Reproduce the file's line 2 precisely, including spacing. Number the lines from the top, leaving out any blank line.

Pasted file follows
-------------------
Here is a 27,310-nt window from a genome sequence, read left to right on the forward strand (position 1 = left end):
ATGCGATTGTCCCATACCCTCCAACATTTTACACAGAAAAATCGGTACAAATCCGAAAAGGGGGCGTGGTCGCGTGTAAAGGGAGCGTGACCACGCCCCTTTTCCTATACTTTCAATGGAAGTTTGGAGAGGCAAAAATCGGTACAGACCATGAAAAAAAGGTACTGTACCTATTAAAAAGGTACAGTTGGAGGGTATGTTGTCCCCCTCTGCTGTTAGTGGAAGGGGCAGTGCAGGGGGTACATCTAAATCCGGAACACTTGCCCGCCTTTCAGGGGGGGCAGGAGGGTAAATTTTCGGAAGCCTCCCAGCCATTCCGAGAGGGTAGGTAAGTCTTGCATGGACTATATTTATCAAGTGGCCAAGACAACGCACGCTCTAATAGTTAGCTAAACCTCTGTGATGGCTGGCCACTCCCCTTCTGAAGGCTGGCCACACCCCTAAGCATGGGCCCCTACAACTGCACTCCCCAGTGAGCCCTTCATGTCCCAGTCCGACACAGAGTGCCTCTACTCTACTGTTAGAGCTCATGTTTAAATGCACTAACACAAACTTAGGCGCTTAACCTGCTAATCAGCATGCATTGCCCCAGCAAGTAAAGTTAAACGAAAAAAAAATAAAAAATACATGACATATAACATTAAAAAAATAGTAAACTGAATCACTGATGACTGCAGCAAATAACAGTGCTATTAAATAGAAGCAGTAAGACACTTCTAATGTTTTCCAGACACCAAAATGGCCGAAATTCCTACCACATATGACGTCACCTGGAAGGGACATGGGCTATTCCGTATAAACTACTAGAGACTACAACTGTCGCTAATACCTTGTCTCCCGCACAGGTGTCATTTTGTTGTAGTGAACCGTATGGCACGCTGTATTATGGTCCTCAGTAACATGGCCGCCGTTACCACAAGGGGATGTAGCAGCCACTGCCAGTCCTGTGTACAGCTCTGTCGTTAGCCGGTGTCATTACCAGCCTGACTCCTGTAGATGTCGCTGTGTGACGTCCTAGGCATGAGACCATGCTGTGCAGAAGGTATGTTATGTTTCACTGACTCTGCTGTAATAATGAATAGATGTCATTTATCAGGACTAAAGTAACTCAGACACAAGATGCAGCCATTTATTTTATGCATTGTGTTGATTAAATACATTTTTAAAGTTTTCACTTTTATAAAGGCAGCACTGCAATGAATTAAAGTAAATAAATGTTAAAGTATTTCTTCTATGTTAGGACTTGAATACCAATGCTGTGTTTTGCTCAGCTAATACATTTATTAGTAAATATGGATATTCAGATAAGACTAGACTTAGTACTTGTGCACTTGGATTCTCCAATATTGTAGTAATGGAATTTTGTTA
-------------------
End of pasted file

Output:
ATGCGATTGTCCCATACCCTCCAACATTTTACACAGAAAAATCGGTACAAATCCGAAAAGGGGGCGTGGTCGCGTGTAAAGGGAGCGTGACCACGCCCCTTTTCCTATACTTTCAATGGAAGTTTGGAGAGGCAAAAATCGGTACAGACCATGAAAAAAAGGTACTGTACCTATTAAAAAGGTACAGTTGGAGGGTATGTTGTCCCCCTCTGCTGTTAGTGGAAGGGGCAGTGCAGGGGGTACATCTAAATCCGGAACACTTGCCCGCCTTTCAGGGGGGGCAGGAGGGTAAATTTTCGGAAGCCTCCCAGCCATTCCGAGAGGGTAGGTAAGTCTTGCATGGACTATATTTATCAAGTGGCCAAGACAACGCACGCTCTAATAGTTAGCTAAACCTCTGTGATGGCTGGCCACTCCCCTTCTGAAGGCTGGCCACACCCCTAAGCATGGGCCCCTACAACTGCACTCCCCAGTGAGCCCTTCATGTCCCAGTCCGACACAGAGTGCCTCTACTCTACTGTTAGAGCTCATGTTTAAATGCACTAACACAAACTTAGGCGCTTAACCTGCTAATCAGCATGCATTGCCCCAGCAAGTAAAGTTAAACGAAAAAAAAATAAAAAATACATGACATATAACATTAAAAAAATAGTAAACTGAATCACTGATGACTGCAGCAAATAACAGTGCTATTAAATAGAAGCAGTAAGACACTTCTAATGTTTTCCAGACACCAAAATGGCCGAAATTCCTACCACATATGACGTCACCTGGAAGGGACATGGGCTATTCCGTATAAACTACTAGAGACTACAACTGTCGCTAATACCTTGTCTCCCGCACAGGTGTCATTTTGTTGTAGTGAACCGTATGGCACGCTGTATTATGGTCCTCAGTAACATGGCCGCCGTTACCACAAGGGGATGTAGCAGCCACTGCCAGTCCTGTGTACAGCTCTGTCGTTAGCCGGTGTCATTACCAGCCTGACTCCTGTAGATGTCGCTGTGTGACGTCCTAGGCATGAGACCATGCTGTGCAGAAGGTATGTTATGTTTCACTGACTCTGCTGTAATAATGAATAGATGTCATTTATCAGGACTAAAGTAACTCAGACACAAGATGCAGCCATTTATTTTATGCATTGTGTTGATTAAATACATTTTTAAAGTTTTCACTTTTATAAAGGCAGCACTGCAATGAATTAAAGTAAATAAATGTTAAAGTATTTCTTCTATGTTAGGACTTGAATACCAATGCTGTGTTTTGCTCAGCTAATACATTTATTAGTAAATATGGATATTCAGATAAGACTAGACTTAGTACTTGTGCACTTGGATTCTCCAATATTGTAGTAATGGAATTTTGTTA